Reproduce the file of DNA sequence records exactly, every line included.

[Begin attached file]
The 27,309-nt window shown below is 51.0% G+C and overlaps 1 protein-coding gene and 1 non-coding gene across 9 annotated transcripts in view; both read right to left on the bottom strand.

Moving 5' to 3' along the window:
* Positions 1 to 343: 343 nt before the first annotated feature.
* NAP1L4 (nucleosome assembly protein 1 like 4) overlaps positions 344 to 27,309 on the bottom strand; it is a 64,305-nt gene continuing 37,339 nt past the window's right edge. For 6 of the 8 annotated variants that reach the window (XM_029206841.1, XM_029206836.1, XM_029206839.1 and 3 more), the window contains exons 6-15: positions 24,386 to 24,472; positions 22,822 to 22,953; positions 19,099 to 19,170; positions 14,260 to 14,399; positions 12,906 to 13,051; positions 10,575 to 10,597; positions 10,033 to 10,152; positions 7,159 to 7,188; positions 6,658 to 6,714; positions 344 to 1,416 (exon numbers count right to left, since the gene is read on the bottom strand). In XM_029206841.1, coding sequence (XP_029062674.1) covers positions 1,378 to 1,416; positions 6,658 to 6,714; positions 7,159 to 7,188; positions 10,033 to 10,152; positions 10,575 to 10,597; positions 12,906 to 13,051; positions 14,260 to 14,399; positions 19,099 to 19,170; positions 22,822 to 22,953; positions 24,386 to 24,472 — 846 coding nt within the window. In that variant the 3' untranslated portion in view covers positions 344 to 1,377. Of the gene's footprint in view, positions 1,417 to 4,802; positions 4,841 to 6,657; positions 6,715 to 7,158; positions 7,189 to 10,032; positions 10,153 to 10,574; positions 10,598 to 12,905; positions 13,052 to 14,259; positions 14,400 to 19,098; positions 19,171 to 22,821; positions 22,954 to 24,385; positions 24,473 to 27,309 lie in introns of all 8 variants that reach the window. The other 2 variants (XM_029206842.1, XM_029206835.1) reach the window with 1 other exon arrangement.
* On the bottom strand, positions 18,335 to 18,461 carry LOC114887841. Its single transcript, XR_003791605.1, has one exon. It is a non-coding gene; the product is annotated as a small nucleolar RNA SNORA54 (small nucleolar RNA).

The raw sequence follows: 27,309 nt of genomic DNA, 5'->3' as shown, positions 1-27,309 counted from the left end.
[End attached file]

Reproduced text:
The 27,309-nt window shown below is 51.0% G+C and overlaps 1 protein-coding gene and 1 non-coding gene across 9 annotated transcripts in view; both read right to left on the bottom strand.

Moving 5' to 3' along the window:
* Positions 1 to 343: 343 nt before the first annotated feature.
* NAP1L4 (nucleosome assembly protein 1 like 4) overlaps positions 344 to 27,309 on the bottom strand; it is a 64,305-nt gene continuing 37,339 nt past the window's right edge. For 6 of the 8 annotated variants that reach the window (XM_029206841.1, XM_029206836.1, XM_029206839.1 and 3 more), the window contains exons 6-15: positions 24,386 to 24,472; positions 22,822 to 22,953; positions 19,099 to 19,170; positions 14,260 to 14,399; positions 12,906 to 13,051; positions 10,575 to 10,597; positions 10,033 to 10,152; positions 7,159 to 7,188; positions 6,658 to 6,714; positions 344 to 1,416 (exon numbers count right to left, since the gene is read on the bottom strand). In XM_029206841.1, coding sequence (XP_029062674.1) covers positions 1,378 to 1,416; positions 6,658 to 6,714; positions 7,159 to 7,188; positions 10,033 to 10,152; positions 10,575 to 10,597; positions 12,906 to 13,051; positions 14,260 to 14,399; positions 19,099 to 19,170; positions 22,822 to 22,953; positions 24,386 to 24,472 — 846 coding nt within the window. In that variant the 3' untranslated portion in view covers positions 344 to 1,377. Of the gene's footprint in view, positions 1,417 to 4,802; positions 4,841 to 6,657; positions 6,715 to 7,158; positions 7,189 to 10,032; positions 10,153 to 10,574; positions 10,598 to 12,905; positions 13,052 to 14,259; positions 14,400 to 19,098; positions 19,171 to 22,821; positions 22,954 to 24,385; positions 24,473 to 27,309 lie in introns of all 8 variants that reach the window. The other 2 variants (XM_029206842.1, XM_029206835.1) reach the window with 1 other exon arrangement.
* On the bottom strand, positions 18,335 to 18,461 carry LOC114887841. Its single transcript, XR_003791605.1, has one exon. It is a non-coding gene; the product is annotated as a small nucleolar RNA SNORA54 (small nucleolar RNA).

The raw sequence follows: 27,309 nt of genomic DNA, 5'->3' as shown, positions 1-27,309 counted from the left end.